One of the by-products of the coronavirus lockdown has been the way in which performance art has reached new audiences around the world as artists and institutions stream content to people starved of live performance.
From Lady Gaga and Take That singing their hearts out from their front rooms and garages, to Patrick Stewart reading sonnets on Instagram, and the National Theatre streaming classic plays on Youtube, art has found a way of reaching out to salve these troubled times, and gained millions of new fans along the way.
Here at the Hall, we’ve been doing our bit too, signposting visitors to our website to a weekly round-up of armchair entertainment from around the world and closer to home, including Life in Lockdown blogs from our HFC Youth members. We’ve hosted Unlocked a new online dance programme for our young dancers and their creative endeavours, and supported our many freelancers and artists with a mixture of weekly online drop ins and bespoke 1-2-1- funding advice and guidance to help navigate this tricky time.
There is no doubt that performance has the power to change people – and we’ve seen it time and again. Whether it’s a young person tapping a rich but previously hidden seam of self-confidence the moment they take the stage, or a ballet audience gasping in awe at a jaw-dropping leap, we emerge from a performance as slightly changed people, energised by what we have just been part of together.
It’s that shared experience which makes live theatre so magical. And it’s our passion to bring that experience to more people in Cornwall that is driving the £21.6m transformation of the Hall for Cornwall.
Since closing our doors in June 2018 we have been creating a space that matches our ambition and gives Cornwall the theatre it deserves, while revealing and conserving our building’s 175-year history.
We’re adding over 350 seats, taking the total to 1,352, to attract more higher quality shows. There will be a warmer welcome with more communal bars and cafés on both sides of the building. A brand new front entrance on Boscawen Street will lead into an Ope that runs through to Lemon Street, giving behind-the-scenes glimpses of the workings of our auditorium. We’re nurturing new talent with collaborative workspace for creative businesses, and we’re improving wheelchair access and accessible seating.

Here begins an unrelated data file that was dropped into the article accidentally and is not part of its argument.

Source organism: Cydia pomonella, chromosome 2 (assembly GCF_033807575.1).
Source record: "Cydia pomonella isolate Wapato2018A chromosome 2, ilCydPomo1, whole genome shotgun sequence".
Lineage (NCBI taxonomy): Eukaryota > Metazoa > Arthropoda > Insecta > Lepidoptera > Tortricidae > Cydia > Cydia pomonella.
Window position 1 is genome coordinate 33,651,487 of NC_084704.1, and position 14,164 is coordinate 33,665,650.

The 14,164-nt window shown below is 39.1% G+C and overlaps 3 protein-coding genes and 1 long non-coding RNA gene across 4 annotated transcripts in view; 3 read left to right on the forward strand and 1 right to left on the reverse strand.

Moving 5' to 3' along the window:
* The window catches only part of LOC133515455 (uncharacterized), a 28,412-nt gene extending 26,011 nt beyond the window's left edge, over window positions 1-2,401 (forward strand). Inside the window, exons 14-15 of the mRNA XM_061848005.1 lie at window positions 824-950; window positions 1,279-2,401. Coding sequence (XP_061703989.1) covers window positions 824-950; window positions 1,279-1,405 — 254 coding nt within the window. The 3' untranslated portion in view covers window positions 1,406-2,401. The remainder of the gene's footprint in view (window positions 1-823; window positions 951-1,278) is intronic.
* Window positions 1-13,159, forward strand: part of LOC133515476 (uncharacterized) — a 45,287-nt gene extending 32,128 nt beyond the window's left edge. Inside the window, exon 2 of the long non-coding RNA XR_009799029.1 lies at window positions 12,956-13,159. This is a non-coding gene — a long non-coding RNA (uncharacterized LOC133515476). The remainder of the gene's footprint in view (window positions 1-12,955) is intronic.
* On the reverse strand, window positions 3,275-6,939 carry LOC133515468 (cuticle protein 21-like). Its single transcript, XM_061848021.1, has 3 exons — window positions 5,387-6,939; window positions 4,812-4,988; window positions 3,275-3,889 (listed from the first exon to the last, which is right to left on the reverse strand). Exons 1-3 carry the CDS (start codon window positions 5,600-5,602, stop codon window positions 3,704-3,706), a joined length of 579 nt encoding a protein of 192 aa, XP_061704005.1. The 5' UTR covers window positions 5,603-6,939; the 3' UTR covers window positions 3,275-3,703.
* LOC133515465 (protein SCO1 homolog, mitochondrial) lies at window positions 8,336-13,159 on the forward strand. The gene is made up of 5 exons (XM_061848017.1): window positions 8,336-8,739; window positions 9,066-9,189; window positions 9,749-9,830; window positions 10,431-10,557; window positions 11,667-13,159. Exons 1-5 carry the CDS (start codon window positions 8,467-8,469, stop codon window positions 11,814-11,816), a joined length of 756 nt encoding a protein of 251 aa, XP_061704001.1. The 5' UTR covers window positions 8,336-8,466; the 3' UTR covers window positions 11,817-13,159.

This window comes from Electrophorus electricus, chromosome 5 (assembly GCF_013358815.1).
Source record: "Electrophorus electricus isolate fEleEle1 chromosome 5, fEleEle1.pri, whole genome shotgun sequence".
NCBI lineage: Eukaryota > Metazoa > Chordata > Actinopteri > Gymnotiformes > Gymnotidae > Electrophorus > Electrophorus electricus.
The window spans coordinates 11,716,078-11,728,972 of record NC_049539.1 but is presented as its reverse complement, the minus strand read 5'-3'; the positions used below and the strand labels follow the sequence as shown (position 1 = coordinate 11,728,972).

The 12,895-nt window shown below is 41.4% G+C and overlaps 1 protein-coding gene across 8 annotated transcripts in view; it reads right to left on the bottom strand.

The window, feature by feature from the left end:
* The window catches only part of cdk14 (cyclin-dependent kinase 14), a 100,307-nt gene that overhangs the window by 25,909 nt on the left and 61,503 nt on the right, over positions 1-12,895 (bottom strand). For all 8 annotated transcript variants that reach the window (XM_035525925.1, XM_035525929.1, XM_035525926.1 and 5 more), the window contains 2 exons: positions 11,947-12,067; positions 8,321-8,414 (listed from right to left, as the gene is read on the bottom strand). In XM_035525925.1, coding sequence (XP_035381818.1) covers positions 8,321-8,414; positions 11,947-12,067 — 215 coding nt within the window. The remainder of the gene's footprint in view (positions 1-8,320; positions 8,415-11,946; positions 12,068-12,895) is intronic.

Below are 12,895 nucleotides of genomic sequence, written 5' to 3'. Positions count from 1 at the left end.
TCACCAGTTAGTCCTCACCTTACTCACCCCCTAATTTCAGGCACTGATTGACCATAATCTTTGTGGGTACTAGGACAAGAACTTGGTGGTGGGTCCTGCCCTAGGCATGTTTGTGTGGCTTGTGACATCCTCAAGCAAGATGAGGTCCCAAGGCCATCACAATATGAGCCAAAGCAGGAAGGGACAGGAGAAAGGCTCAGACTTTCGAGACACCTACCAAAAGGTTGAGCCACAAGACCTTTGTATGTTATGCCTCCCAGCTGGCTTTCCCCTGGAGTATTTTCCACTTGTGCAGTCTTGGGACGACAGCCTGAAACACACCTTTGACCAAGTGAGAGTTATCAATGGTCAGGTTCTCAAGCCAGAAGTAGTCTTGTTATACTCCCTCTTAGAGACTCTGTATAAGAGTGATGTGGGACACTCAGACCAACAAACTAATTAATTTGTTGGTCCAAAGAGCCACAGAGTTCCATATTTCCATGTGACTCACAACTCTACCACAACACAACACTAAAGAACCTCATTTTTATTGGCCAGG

Our aim is to make sure that 300,000 people step through our doors every year.
By 2025/26 we’ll bring £35.6 million to the Cornish economy, creating 165 jobs, and over five years we’ll work with 50,000 young people in every primary and secondary school in Cornwall. I also think that we can play a vital role in Cornwall’s post-pandemic economic recovery, helping to bring footfall and vitality back to Truro city centre, and I hope lifting the hearts of people from across Cornwall along the way.
Despite being closed through the pandemic, we’ve not been immune to its effects. The impact of lockdown meant we lost a month of building work and since reopening the site our contractor has been operating at reduced capacity to comply with social distancing measures. These covid restrictions have put our programme back by around five months, which means we are targeting Spring 2021 for our opening. That delay has led to some increased costs and as a charity we’ve also seen our fundraising plans impacted, with community activities deferred because of the virus.
We’re very grateful however to have secured some additional funding from the Government’s Getting Building Fund, and Cornwall Council is considering a request for some further investment to ensure the project can be completed as planned.
We’ve also had a tremendous response to our ongoing Name a Seat campaign, with £120,000 raised to date. We continue to be awed and humbled by our army of passionate supporters and like you we look forward to the day when we can open our doors to one and all once again.